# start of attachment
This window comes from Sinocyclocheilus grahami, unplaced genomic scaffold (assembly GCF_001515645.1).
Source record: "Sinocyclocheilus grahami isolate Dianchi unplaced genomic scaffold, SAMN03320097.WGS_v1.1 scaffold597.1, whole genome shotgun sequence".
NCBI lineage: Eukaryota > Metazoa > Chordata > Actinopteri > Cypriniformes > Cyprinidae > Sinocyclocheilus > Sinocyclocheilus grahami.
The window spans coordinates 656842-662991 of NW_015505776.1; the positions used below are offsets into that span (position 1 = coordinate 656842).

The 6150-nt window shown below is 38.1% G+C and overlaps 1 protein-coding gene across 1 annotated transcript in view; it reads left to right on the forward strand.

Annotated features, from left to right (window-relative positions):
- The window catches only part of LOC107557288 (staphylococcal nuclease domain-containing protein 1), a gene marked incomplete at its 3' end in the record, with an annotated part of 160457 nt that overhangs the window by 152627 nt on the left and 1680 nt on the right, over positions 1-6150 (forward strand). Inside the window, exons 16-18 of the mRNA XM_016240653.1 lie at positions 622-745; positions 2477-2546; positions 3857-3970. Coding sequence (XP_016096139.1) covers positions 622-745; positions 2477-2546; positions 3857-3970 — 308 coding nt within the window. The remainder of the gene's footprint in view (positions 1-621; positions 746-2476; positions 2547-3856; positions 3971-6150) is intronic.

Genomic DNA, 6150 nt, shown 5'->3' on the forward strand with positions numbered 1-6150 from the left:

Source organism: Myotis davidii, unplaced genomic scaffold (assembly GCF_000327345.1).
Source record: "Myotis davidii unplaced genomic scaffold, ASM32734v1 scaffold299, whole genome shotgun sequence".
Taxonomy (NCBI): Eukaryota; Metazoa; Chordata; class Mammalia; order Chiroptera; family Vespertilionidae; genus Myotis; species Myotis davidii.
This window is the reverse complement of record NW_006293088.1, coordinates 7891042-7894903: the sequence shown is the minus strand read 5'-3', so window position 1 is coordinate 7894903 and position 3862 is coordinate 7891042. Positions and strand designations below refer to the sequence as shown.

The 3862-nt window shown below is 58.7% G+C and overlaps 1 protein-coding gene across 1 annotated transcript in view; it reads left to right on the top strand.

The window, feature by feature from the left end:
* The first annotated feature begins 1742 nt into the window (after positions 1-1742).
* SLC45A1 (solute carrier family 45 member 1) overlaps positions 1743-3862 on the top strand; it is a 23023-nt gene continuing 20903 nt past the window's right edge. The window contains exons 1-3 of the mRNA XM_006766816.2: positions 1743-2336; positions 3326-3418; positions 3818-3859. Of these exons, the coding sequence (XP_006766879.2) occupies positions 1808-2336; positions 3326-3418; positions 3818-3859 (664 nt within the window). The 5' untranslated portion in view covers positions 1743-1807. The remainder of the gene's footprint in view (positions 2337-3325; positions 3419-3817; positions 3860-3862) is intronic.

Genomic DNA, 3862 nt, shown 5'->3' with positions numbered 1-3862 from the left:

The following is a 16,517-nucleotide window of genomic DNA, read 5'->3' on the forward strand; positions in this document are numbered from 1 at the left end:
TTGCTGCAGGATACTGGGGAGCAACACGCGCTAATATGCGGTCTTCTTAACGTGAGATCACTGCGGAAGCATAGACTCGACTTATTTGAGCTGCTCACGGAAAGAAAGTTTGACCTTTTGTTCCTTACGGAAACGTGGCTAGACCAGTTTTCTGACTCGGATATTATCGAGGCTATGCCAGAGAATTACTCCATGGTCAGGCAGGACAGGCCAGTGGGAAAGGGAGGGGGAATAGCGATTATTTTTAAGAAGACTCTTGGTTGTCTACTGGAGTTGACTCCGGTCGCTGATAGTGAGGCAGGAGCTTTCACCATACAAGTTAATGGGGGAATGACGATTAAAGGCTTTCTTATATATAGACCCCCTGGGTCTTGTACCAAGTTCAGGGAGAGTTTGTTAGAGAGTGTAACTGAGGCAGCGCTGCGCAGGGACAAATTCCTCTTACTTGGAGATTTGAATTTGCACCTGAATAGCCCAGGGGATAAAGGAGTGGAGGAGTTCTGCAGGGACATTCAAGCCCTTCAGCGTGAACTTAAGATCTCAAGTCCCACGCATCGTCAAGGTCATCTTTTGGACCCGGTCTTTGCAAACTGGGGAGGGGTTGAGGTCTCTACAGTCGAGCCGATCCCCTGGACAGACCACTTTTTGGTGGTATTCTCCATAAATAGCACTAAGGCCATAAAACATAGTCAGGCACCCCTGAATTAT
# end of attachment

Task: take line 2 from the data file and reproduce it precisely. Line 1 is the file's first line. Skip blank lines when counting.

Source record: "Sinocyclocheilus grahami isolate Dianchi unplaced genomic scaffold, SAMN03320097.WGS_v1.1 scaffold597.1, whole genome shotgun sequence".